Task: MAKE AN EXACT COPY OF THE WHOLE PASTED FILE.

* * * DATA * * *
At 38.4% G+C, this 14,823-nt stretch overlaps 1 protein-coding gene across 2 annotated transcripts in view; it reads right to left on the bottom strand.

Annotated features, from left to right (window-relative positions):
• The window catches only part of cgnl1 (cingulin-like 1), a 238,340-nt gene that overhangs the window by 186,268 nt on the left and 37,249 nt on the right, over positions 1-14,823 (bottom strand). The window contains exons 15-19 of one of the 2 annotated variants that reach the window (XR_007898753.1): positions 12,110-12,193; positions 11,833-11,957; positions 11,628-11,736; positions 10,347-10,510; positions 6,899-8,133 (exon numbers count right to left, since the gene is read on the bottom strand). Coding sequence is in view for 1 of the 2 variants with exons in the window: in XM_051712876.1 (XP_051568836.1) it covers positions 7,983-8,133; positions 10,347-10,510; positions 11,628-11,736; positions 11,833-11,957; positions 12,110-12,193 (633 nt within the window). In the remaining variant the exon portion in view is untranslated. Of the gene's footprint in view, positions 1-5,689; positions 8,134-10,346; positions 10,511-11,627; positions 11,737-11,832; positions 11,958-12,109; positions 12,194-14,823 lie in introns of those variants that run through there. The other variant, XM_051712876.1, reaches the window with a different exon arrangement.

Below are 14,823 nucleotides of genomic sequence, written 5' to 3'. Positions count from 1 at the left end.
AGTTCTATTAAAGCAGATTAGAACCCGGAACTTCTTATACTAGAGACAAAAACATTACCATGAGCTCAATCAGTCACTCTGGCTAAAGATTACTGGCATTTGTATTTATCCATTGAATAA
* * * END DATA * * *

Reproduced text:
At 38.4% G+C, this 14,823-nt stretch overlaps 1 protein-coding gene across 2 annotated transcripts in view; it reads right to left on the bottom strand.

Annotated features, from left to right (window-relative positions):
• The window catches only part of cgnl1 (cingulin-like 1), a 238,340-nt gene that overhangs the window by 186,268 nt on the left and 37,249 nt on the right, over positions 1-14,823 (bottom strand). The window contains exons 15-19 of one of the 2 annotated variants that reach the window (XR_007898753.1): positions 12,110-12,193; positions 11,833-11,957; positions 11,628-11,736; positions 10,347-10,510; positions 6,899-8,133 (exon numbers count right to left, since the gene is read on the bottom strand). Coding sequence is in view for 1 of the 2 variants with exons in the window: in XM_051712876.1 (XP_051568836.1) it covers positions 7,983-8,133; positions 10,347-10,510; positions 11,628-11,736; positions 11,833-11,957; positions 12,110-12,193 (633 nt within the window). In the remaining variant the exon portion in view is untranslated. Of the gene's footprint in view, positions 1-5,689; positions 8,134-10,346; positions 10,511-11,627; positions 11,737-11,832; positions 11,958-12,109; positions 12,194-14,823 lie in introns of those variants that run through there. The other variant, XM_051712876.1, reaches the window with a different exon arrangement.

Below are 14,823 nucleotides of genomic sequence, written 5' to 3'. Positions count from 1 at the left end.
AGTTCTATTAAAGCAGATTAGAACCCGGAACTTCTTATACTAGAGACAAAAACATTACCATGAGCTCAATCAGTCACTCTGGCTAAAGATTACTGGCATTTGTATTTATCCATTGAATAA